defense and veterans accounts.
The package McCarthy is trying to push through the House also proposes a
long list of conservative policies for immigration and border security that are
widely embraced by Republicans.
But the conservative holdouts also want McCarthy to commit to keeping the
funding cuts in place longer, for the full year, as budget talks continue with
During the lengthy dinnertime meeting in the Capitol basement, McCarthy
offered to meet the conservative holdouts partway, vowing he would fight for a
lower overall spending level in the subsequent bills.
But that still wasn't enough for some. One key conservative, Rep. Matt Gaetz
of Florida, stood up and warned the room that at least seven Republicans would
oppose the continuing resolution, according to those familiar with the private
meeting. That's enough to deny passage.
Among others still opposed to the stopgap measure, Rep. Marjorie Taylor
Greene of Georgia said afterward she too would vote against it.
Commanding only a slim House majority, McCarthy needs almost every
Republican on board to pass any conservative bills over the objections of
"It's a tough job and keeping all of these members appeased is next to
impossible," said Rep. Steve Womack, R-Ark.
About McCarthy, he said, "He's doing the best he can, but we have to give
him a hand to play."
As the Republican lawmakers were fighting among themselves for another day
in the Capitol, others reached across the aisle to Democrats to try come up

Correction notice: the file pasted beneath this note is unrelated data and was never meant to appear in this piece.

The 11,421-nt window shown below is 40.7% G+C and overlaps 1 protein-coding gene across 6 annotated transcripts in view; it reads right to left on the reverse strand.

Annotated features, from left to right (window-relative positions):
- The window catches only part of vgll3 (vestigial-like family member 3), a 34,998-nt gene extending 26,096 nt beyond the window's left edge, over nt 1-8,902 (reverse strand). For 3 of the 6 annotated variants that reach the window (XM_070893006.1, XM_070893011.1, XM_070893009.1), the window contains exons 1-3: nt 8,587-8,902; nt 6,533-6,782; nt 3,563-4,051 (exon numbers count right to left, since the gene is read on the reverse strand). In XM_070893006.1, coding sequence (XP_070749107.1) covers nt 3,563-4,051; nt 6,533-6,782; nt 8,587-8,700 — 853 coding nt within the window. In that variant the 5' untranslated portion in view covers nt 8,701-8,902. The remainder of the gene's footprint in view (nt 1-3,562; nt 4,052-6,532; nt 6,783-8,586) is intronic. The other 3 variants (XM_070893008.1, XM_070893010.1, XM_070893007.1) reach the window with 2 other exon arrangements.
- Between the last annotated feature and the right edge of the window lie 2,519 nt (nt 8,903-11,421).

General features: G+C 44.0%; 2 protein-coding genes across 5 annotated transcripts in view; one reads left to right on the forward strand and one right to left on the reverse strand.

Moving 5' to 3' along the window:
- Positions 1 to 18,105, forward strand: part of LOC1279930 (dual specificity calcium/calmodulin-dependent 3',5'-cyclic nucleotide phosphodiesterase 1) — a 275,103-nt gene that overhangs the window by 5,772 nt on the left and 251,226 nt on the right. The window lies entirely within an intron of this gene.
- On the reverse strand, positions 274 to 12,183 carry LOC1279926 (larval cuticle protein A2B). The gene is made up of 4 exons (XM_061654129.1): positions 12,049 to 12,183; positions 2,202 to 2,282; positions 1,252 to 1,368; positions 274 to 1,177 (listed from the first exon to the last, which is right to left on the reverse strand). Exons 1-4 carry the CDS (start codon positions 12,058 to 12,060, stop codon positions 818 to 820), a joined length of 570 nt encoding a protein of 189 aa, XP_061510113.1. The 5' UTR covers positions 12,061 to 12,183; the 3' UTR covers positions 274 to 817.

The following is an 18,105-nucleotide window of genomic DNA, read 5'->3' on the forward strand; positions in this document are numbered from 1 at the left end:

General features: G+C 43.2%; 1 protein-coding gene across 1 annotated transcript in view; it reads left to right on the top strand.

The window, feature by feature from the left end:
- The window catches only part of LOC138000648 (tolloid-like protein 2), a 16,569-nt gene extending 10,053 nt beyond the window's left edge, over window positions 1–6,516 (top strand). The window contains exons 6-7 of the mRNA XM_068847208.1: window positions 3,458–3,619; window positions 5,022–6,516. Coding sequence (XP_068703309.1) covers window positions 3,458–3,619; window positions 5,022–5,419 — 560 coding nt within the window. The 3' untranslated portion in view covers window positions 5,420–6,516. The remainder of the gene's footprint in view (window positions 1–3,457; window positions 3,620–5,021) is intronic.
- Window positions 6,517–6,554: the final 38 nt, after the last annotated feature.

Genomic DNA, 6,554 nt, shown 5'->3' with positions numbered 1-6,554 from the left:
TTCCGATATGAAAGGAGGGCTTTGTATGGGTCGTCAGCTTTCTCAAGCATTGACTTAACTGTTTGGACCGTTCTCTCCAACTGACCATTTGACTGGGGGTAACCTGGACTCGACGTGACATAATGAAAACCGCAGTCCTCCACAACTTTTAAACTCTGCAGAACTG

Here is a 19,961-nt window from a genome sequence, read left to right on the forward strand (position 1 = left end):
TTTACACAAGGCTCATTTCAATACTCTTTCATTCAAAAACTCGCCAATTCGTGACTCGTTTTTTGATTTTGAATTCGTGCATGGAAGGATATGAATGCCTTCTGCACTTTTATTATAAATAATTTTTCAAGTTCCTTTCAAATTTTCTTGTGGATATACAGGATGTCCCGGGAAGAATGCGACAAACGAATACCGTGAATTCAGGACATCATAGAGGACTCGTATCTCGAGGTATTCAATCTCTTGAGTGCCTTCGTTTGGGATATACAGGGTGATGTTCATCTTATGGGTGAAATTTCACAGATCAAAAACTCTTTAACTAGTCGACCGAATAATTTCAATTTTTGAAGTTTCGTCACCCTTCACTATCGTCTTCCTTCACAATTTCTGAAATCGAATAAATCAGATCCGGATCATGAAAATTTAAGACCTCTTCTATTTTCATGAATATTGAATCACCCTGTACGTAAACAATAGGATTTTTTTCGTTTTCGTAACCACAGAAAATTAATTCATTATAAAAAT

with a bipartisan solution.
Two centrist groups, the New Democratic Coalition and the Republican
Governance Group, are having their own conversations on how to solve this
impasse, according to a person familiar with the talks who insisted on
anonymity to discuss them. Their groups together make up 145 members.
Rep. Annie Kuster, D-N.H., who chairs the New Democratic Coalition, said on
Tuesday she was hoping that a coalition of "roughly an equal number" of
Republicans and Democrats would emerge to support a continuing resolution.
"These are the people that are making public statements that a shutdown is
not good for the country," she said.
And members of the bipartisan Problem Solvers Caucus of Republicans and
Democrats are also in talks to develop a framework that would fund the
government for several months, into 2024, while budget talks continue,
according to a person familiar with the private negotiations and granted
anonymity to discuss them.
Also at stake is President Joe Biden's request to provide an additional $24
billion in military and humanitarian aid for Ukraine in its war with Russia
that some lawmakers want to add to the must-pass bills needed to fund the U.S.
Meanwhile in the Senate, a robust bipartisan group of senators was had been
trying to show strength as they prepare to negotiate with the House on
government funding. But the Senate's effort to advance the bill fell short
again Wednesday as Republicans dug in for a fight.
It's not the only Senate fight as senators are reeling from Schumer's
decision to do away with the chamber's stuffy dress code, in a nod to
Democratic Sen. John Fetterman of Pennsylvania, who has preferred wearing
casual clothes while working to recover from a stroke and depression.
Fetterman on Wednesday upped the ante: "If those jagoffs in the House stop
trying to shut our government down, and fully support Ukraine, then I will save
democracy by wearing a suit on the Senate floor next week," he said in a